Copies of your bankruptcy papers are available at the bankruptcy court where you filed the case, and sometimes at the clerk’s office of the state court where you were living when you filed the case. If you cannot obtain copies from either source, contact your attorney.
Get Your Bankruptcy Papers Yourself
Here are the instructions from the Northern California bankruptcy court regarding how to obtain copies.
First, you won’t need certified copies if you don’t have them. The easiest way to get certified copies is to use the internet at PACER (Public Access to Court Electronic Records). This online service allows you to access, download, and print case and docket information from all federal courthouses.
Register for a free PACER account at www.pacer.gov. PACER charges ten cents ($0.10) for each page of copied text. This is the same as the court fees but without the need to travel to the courthouse and parking costs. The maximum charge per document for larger documents is $3.00, which is equivalent to 30 pages.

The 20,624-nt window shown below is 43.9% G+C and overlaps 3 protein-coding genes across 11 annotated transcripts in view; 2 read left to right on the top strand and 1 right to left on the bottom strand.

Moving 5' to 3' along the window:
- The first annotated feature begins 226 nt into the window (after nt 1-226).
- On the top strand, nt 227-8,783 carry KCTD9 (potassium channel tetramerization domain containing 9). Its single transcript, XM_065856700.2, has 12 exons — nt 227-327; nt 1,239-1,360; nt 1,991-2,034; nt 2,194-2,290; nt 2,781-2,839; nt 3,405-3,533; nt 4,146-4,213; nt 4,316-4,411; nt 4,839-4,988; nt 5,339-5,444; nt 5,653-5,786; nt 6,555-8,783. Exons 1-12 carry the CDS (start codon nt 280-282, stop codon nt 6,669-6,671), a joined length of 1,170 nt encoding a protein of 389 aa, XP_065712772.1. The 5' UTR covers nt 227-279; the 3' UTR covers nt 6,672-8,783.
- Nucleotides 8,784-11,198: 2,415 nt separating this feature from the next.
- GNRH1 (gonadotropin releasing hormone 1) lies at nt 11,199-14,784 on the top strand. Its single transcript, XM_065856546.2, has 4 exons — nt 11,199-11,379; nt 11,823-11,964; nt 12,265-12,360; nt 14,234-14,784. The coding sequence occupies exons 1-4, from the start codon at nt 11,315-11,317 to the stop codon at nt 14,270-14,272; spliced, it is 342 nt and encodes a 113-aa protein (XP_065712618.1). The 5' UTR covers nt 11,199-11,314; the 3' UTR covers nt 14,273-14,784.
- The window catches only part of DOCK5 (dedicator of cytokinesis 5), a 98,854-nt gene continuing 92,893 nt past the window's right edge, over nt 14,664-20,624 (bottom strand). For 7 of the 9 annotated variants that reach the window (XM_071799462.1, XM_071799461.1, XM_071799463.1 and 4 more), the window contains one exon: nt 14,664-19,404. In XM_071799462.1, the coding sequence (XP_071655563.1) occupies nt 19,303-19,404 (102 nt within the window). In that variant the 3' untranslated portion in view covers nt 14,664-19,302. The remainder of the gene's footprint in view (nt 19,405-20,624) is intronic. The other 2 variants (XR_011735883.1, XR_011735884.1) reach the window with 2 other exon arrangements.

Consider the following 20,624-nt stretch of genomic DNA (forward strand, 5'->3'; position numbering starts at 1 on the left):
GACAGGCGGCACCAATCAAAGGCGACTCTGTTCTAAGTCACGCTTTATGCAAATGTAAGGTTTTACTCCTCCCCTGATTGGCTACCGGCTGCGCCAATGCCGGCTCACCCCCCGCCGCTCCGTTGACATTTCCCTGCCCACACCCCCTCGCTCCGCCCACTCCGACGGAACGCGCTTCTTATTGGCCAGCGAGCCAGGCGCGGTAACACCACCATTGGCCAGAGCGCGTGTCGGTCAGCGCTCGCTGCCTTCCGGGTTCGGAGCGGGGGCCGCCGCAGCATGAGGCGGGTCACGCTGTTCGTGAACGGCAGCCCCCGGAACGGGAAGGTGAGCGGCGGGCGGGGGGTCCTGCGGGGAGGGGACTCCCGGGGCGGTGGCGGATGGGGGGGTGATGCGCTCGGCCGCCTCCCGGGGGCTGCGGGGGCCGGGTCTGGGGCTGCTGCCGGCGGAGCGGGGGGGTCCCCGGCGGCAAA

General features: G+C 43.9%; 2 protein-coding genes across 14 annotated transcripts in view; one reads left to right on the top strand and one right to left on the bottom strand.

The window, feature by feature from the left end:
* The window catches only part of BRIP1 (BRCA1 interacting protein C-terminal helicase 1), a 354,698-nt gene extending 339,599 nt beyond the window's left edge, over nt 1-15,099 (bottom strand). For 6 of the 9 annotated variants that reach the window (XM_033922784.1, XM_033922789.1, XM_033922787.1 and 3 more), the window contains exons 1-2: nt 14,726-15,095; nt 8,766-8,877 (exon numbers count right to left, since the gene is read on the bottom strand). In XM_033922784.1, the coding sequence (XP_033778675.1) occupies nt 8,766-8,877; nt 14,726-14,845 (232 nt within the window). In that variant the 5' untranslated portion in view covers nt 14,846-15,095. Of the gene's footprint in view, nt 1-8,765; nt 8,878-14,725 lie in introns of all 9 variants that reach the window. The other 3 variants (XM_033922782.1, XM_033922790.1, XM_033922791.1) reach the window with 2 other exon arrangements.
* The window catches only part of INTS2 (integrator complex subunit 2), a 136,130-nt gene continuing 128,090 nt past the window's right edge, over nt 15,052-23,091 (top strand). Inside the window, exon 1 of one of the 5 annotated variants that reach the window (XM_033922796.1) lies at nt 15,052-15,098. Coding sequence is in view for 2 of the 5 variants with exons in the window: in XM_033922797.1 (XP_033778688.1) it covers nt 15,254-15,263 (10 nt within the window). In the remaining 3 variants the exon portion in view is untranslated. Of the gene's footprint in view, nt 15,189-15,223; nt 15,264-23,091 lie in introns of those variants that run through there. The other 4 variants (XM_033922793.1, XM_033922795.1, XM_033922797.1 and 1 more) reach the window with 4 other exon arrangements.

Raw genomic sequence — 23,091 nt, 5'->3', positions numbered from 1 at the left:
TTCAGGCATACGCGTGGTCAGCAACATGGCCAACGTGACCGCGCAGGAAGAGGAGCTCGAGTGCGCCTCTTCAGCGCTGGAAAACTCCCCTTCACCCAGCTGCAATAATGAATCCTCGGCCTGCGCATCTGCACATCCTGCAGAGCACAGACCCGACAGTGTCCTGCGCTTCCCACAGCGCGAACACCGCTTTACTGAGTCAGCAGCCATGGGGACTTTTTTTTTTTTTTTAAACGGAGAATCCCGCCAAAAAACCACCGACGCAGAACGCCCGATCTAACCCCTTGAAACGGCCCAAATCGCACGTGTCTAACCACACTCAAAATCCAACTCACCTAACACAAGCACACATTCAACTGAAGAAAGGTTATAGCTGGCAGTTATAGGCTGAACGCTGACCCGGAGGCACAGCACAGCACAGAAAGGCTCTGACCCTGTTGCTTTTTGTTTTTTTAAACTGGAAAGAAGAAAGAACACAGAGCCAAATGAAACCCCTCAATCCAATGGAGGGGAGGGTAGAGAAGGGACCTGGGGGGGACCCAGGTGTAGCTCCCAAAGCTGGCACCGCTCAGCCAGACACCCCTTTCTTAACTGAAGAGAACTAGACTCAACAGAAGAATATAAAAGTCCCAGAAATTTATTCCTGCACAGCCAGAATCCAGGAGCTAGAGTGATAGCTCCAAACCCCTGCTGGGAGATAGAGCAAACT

What Do Bankruptcy Papers Show?
The bankruptcy petition proves that you have filed a case. However, it does not show what the case was about or if it reached a conclusion.
The creditor matrix (or master address list) shows who was notified of a bankruptcy case. In general, creditors who have been notified of a bankruptcy case are entitled to have their claims discharged.
This article was written by Alla Tenina. Alla is one of the best estate planning attorneys in Los Angeles California, and the founder of Tenina Law. She has experience in bankruptcies, real estate planning, and complex tax matters. The information provided on this website does not, and is not intended to, constitute legal advice; instead, all information, content, and materials available on this site are for general informational purposes only. Information on this website may not constitute the most up-to-date legal or other information. This website contains links to other third-party websites. Such links are only for the convenience of the reader, user or browser; the ABA and its members do not recommend or endorse the contents of the third-party sites.